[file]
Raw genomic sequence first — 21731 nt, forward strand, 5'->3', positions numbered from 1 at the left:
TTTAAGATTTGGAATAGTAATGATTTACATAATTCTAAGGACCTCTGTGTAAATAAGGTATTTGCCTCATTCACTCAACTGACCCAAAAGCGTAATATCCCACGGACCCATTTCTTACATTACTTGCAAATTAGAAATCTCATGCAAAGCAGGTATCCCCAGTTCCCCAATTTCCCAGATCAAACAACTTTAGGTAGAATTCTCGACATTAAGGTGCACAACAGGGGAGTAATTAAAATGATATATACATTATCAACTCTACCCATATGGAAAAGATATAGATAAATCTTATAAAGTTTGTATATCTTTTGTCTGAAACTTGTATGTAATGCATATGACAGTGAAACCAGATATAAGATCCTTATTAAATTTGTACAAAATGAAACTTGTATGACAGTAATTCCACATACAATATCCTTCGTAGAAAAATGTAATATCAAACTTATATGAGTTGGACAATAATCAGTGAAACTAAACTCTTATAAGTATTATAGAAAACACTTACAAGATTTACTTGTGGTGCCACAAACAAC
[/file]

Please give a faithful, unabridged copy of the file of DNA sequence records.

Raw genomic sequence first — 21731 nt, forward strand, 5'->3', positions numbered from 1 at the left:
TTTAAGATTTGGAATAGTAATGATTTACATAATTCTAAGGACCTCTGTGTAAATAAGGTATTTGCCTCATTCACTCAACTGACCCAAAAGCGTAATATCCCACGGACCCATTTCTTACATTACTTGCAAATTAGAAATCTCATGCAAAGCAGGTATCCCCAGTTCCCCAATTTCCCAGATCAAACAACTTTAGGTAGAATTCTCGACATTAAGGTGCACAACAGGGGAGTAATTAAAATGATATATACATTATCAACTCTACCCATATGGAAAAGATATAGATAAATCTTATAAAGTTTGTATATCTTTTGTCTGAAACTTGTATGTAATGCATATGACAGTGAAACCAGATATAAGATCCTTATTAAATTTGTACAAAATGAAACTTGTATGACAGTAATTCCACATACAATATCCTTCGTAGAAAAATGTAATATCAAACTTATATGAGTTGGACAATAATCAGTGAAACTAAACTCTTATAAGTATTATAGAAAACACTTACAAGATTTACTTGTGGTGCCACAAACAAC